Subclause 4(1) refers to an agreement by the
Council of Australian Governments made on 27 September to review
the amendments in Schedule 1.
Subclause 4(2) provides that
if a copy of the report in
relation to the review is given to the Attorney-General, the
Attorney-General must cause a copy of the report to be laid before
each House of Parliament within 15 sitting days after the
Attorney-General receives the copy of the report.
Schedule 1 items 1 to 5 amend the Criminal
Code Act 1995 to widen the scope of the following
providing or receiving training connected with
terrorist act (item 2, clause 101.2(3))
possessing a 'thing' connected with
terrorist act (item 3, clause 101.4 (3)).
collecting or making documents likely to
facilitate terrorist acts (item 4, clause
other acts done in preparation for or planning terrorist act
(item 5, clause 101.6 (3))
financing terrorism (item 22,
In each case the scope of the offence is
expanded by the amendments which clarify that the
offence is committed even if:
act does not occur; or
(possession of a thing, making documents or financing terrorism
etc) is not connected with a specific terrorist act; or
with more that one terrorist act.
A terrorist act does not include advocacy, protest, dissent or
industrial action; which is not intended:
to cause serious harm that is physical harm to a person; or
to cause a person's death; or
to endanger the life of a person, other than the person
taking the action; or
to create a serious risk to the health or safety of the public
or a section of the public. (section 100.1)
The effect of the amendments is to widen the scope of each
offence and ensure existing provisions are not read down to require
a more specific connection to an identifiable act of terrorism. The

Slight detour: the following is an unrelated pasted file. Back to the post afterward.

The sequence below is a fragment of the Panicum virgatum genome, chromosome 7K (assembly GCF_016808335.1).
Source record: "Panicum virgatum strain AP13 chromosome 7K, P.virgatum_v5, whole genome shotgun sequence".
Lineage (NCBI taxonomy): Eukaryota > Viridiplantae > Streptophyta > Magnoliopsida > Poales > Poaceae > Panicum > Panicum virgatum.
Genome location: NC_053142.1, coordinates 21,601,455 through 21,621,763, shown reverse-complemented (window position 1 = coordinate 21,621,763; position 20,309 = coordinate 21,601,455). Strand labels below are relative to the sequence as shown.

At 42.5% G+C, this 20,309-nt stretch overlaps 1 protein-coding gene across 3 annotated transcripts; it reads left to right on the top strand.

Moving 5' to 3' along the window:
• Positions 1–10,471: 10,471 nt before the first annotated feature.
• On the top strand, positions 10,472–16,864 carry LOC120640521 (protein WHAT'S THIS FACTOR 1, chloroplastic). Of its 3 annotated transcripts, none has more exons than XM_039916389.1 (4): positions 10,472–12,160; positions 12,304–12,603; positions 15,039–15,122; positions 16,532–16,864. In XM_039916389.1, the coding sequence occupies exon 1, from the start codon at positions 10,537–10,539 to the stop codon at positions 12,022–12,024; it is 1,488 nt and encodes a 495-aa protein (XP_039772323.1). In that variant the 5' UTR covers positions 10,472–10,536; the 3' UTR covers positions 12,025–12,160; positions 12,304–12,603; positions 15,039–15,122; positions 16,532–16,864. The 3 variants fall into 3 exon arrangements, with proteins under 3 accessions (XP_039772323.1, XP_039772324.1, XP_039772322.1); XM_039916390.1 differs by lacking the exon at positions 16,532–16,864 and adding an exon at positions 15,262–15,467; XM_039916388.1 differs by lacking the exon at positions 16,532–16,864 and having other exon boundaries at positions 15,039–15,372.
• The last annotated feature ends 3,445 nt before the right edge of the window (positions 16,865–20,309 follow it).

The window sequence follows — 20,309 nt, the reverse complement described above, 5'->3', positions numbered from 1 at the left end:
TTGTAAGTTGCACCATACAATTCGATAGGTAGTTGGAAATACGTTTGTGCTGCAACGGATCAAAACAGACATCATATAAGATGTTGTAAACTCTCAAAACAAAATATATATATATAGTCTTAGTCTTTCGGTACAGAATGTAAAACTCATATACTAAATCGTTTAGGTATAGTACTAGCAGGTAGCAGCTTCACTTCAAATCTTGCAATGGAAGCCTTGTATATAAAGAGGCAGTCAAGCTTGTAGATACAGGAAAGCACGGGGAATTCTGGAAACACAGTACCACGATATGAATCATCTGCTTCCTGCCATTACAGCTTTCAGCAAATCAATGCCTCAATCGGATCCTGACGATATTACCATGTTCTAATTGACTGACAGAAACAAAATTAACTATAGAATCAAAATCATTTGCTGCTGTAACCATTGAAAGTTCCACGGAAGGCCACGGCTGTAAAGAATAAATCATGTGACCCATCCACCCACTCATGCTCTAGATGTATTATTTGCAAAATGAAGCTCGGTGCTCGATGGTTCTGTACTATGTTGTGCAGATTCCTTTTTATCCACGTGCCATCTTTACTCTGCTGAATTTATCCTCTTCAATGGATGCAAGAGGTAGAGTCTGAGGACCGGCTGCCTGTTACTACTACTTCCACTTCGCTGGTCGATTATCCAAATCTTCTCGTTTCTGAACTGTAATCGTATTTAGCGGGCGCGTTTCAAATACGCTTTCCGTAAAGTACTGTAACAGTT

Prime Minister s media release of 2 Nov states: (3)
Items 2 to 5 clarify that, in a prosecution for
a terrorism offence, it is not necessary to identify a particular
terrorist act. The existing offences contain a subsection that
provides that a person commits the offence even if the terrorist
act does not occur. When the offences were originally drafted, it
was not the intention that the prosecution would be required to
identify a particular terrorist act.
The amendments will clarify that it is not necessary for the
prosecution to identify a specific terrorist act. It will be
sufficient for the prosecution to prove that the particular conduct
was related to a terrorist act.
The amendments will ensure the relevant offences
will be available where a person is considering a range of
activities that are still in formative stages and not advanced to
the point of the details being decided upon. For example, a person
or group of persons may be considering a range of activities such
as killing persons or detonating a bomb. However, that person or
group may not have decided which of the activities will be carried
out, nor the time, date or method of such activities. In other
words, in proving one of the amended offences it will not be
necessary to establish that the person has settled on a particular
target, time or date or other specific particulars of the action or
threat of action said to constitute the terrorist act. For example,
where the person has settled on an action such as destroying a
Government building but has not decided on a particular building,
time or date this would fall within the concept of a terrorist
Section 100.4 of the Criminal Code already states that an
extremely wide range of antecedent conduct:
(1) Subject to subsection (4), this Part applies to the
(a) all actions or threats of action that constitute terrorist
acts (no matter where the action occurs, the threat is made or the
action, if carried out, would occur);
(b) all actions (preliminary acts) that relate to
terrorist acts but do not themselves constitute terrorist acts (no
matter where the preliminary acts occur and no matter where the
terrorist acts to which they relate occur or would occur).
The pressing issue that arises from this Bill is one of
overlapping review mechanisms.
Explanatory Memorandum states:
This clause ensures that the COAG agreement to a